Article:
All across the United States, from Oregon in the Pacific Northwest to the ancient mountains of Appalachia, deciduous trees greet the coming winter with a jaw-dropping display of color. Though the opportunities to photograph fall foliage are plentiful, as a photographer, it’s all about timing.
Below is your itinerary for a fall photography road trip that will let you to see some of the most beautiful parks and forests in the country just as they reach their crescendo of fall color.
The largest river in the Pacific Northwest region, the Columbia River winds through some of the most majestic and rugged scenery in the country. In mid-October, you can see Oregon ash, cottonwoods, and big-leaf maples turn from brilliant yellow to orange.
Though many trees in this 1,583-sq.-mi. wilderness area turn colors in early autumn, from mid-September to early October, you can still catch the larch trees in bloom as they turn a blinding lightning yellow from mid to late-October.
The best nature opportunities in the Midwest can be found in the 4 million acres of state forests in Michigan – the largest state forest system in Eastern US. Perhaps the most beautiful and wild region is Michigan’s Upper Peninsula, which sits between the Great Lakes and the Canadian border. Densely forested, the “UP” (as they call it) explodes with color as hardwood forests of tamarack, sycamore, maple, birch and ash ready for winter. Also of note is Sleeping Bear National Lakeshore, which is on the north coast of Michigan proper.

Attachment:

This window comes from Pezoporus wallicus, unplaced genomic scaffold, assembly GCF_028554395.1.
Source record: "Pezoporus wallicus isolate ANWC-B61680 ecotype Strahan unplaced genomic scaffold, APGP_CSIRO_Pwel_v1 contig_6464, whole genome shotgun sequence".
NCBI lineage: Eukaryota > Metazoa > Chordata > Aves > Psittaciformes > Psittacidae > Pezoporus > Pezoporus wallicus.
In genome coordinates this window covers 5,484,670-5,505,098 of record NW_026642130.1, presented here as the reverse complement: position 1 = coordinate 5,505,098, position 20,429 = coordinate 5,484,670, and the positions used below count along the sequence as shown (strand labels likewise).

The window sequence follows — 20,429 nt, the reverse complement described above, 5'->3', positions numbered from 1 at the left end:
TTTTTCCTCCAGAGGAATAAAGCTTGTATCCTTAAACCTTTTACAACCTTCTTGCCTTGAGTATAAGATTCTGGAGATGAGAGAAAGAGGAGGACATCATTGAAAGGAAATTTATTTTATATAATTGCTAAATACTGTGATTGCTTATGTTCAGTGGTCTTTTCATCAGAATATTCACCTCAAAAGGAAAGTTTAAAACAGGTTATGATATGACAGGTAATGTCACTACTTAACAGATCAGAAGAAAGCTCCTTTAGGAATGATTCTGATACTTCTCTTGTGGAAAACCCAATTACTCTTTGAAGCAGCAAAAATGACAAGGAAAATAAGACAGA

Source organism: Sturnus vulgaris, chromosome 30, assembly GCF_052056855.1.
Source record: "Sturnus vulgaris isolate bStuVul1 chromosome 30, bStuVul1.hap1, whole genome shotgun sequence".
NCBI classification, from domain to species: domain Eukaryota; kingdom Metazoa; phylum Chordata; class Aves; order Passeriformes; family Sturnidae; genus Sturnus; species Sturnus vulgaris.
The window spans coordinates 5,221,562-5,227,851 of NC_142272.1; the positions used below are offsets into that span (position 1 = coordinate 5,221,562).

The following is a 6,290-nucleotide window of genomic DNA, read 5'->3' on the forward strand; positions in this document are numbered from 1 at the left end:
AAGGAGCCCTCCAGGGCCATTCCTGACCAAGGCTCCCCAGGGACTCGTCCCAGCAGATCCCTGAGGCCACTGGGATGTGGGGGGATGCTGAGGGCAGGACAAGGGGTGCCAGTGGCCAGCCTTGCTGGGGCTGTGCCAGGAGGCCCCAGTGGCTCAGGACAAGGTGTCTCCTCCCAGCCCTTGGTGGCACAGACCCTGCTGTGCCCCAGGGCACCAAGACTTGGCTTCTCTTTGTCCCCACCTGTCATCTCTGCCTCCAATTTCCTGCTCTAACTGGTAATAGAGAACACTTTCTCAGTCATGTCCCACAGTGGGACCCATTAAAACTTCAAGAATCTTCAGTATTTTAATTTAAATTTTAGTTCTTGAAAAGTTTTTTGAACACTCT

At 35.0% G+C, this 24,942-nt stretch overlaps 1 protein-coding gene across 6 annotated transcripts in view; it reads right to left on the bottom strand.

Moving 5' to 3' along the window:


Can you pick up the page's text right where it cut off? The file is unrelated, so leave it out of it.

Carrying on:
The other natural spectacle of the Midwest, Missouri’s Ozark Mountains. Dominated by white oak, these forests give off a brilliant burst of scarlet and mahogany during the last two weeks of October.
One of the most beautiful regions along the historic Appalachian Trail, and one of the best fall photography locations, is Great Smoky Mountains National Park. For one thing, it gives photographers plenty of time to take in the fall colors. Peak season is early October through early November. The forest’s hickories, sweetgums, and scarlet oaks give off a gorgeous mixture of purple, crimson, orange and gold.
New York’s maple-dominated Catskill Mountains offer photographers a stunning spectacle in mid- to late-October. The forest’s maple trees turn a rich crimson-orange at lower elevations, while at higher elevations, spindly birch trees turn from yellow to bright red and squat beech trees turn a rich orange.
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